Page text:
During the 53rd regular UN Human Rights Council session on Thursday, a Chinese representative urged Japan to earnestly address the international community"s legitimate concerns. The representative emphasized that Japan"s unilateral decision violates its obligations under the United Nations Convention on the Law of the Sea. Japan has yet to provide convincing evidence regarding the discharge"s safety.
Earlier this month, Russian Foreign Ministry Spokesperson Maria Zakharova criticized Japan for failing to demonstrate the desired level of openness on the wastewater disposal. Given Japan"s history in nuclear safety, she said that Russia could not allow the situation to develop without proper scrutiny.
According to a Research View survey of 1,000 South Korean adults conducted last month, 85.4 percent of the respondents opposed Japan"s contaminated water discharge, and 72 percent said they would reduce the consumption of marine products if the wastewater is released into the ocean.
On rising worry about Japanese fishery products ahead of the planned discharge this summer, local media reported South Korea"s import of Japanese seafood plummeted for the second consecutive month.
The import of Japanese seafood, including live, refrigerated and frozen fish as well as shellfish, dropped 30.6 percent over the year to 2,129 tons in May, after sinking 26.0 percent in April, Yonhap news agency said Monday, citing data from the Korea Customs Service.
On fears that Japan would push ahead with its discharge plan, salt demand in South Korea has soared over the past months.
Online transactions of salt products increased by 817 percent between June 7-13, compared to the same period a week earlier, according to online price comparison service provider Danawa.
Offline sales of salt also surged. As reported by the Korea Herald, data from South Korea"s largest supermarket chain E-mart revealed that its salt sales from June 1 to 14 increased by 55.6 percent compared to last year, while sea salt sales jumped 118.5 percent.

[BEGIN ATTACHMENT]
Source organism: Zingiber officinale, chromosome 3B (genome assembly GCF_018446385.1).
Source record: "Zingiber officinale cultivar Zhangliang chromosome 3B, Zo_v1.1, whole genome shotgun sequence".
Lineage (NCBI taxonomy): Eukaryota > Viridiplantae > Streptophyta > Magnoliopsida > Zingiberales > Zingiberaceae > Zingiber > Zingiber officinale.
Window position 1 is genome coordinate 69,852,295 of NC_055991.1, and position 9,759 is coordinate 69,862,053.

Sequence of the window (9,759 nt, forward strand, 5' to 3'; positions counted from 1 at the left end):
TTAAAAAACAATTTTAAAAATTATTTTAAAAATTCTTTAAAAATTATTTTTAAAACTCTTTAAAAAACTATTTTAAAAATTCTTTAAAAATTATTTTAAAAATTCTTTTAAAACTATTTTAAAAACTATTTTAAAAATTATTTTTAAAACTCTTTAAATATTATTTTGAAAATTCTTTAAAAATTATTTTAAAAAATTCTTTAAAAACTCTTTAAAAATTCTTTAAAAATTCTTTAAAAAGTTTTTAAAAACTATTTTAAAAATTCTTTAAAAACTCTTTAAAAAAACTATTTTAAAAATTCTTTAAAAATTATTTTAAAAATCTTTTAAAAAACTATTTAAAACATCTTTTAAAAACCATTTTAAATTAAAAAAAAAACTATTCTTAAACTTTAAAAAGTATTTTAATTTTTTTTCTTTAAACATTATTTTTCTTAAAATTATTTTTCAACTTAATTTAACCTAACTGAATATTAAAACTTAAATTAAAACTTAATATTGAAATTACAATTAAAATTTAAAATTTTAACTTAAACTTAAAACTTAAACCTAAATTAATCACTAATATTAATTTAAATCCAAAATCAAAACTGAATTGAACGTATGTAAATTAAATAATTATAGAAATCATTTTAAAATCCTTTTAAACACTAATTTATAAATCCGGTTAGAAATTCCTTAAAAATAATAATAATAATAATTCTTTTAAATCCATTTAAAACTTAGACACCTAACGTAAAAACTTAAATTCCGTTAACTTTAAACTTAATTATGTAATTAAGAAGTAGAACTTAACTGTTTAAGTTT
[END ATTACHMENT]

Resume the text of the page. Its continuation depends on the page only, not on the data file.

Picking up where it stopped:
A statement issued by the Pacific Islands Forum (PIF) on Tuesday confirmed the second technical dialogue on Fukushima wastewater was held on June 9 between the PIF independent scientific experts and the International Atomic Energy Agency.
Experts expressed concerns about TEPCO"s need for more research on the impact of water discharge from Fukushima on marine species in the Pacific region. This prevented them from providing informed decisions to PIF members regarding the impact on the surrounding ecosystem and food security.
HARM TO LIVELIHOODS
Amid Japan"s reckless discharge push, local fishery industry and seafood businesses, whose livelihoods are at stake, reiterated their opposition and grave concern.
Masanobu Sakamoto, president of the national federation of fisheries cooperatives known as JF Zengyoren, on Thursday handed over a request opposing the release plan to Japanese Minister of Economy, Trade and Industry Yasutoshi Nishimura, local media reported.
Sakamoto said the federation"s opposition to the discharge would not change, and the government should take full responsibility. However, despite the fishery workers" concerns, Nishimura reportedly maintained that the release is unavoidable.
Earlier Tuesday, local seafood business owners in Fukushima questioned government officials during a study session at Iwaki city"s central wholesale fish market, demanding a sufficient explanation about the discharge.
An attendant in the sector said the government and TEPCO should think closely about why people are skeptical about the safety of marine products caught in waters near the plant. Another participant said fish stores would face questions from consumers about the safety of seafood, according to the NHK.
Koji Suzuki, head of a fishery company who organized the session, said he opposes the plan. Stakeholders in the industry, who continue to wait for an explanation of the release plan, need additional information that can be shared with the customers who doubt the safety of seafood.
In a recent interview with Xinhua in Suva, Fiji, Kalinga Seneviratne, a visiting lecturer at the University of the South Pacific, said Japan should respect the South Pacific Nuclear Free Zone Treaty, inked by PIF members in 1985, which explicitly prohibits activities such as testing, manufacturing, and stationing nuclear explosive devices and dumping nuclear waste within the zone.
"The contamination will also affect the South Pacific Nuclear Free Zone Treaty areas when it eventually flows there. Also, since fish stocks are migratory, contaminated fish could be caught within the treaty area," he said.
"If Japan wants to protect a rules-based order, they need to subscribe to the principles of these rules and respect the wishes of the people in the Pacific who argue the treaty is there to stop something like this happening," Seneviratne said. "Japan should refrain from contaminating the sea with nuclear waste."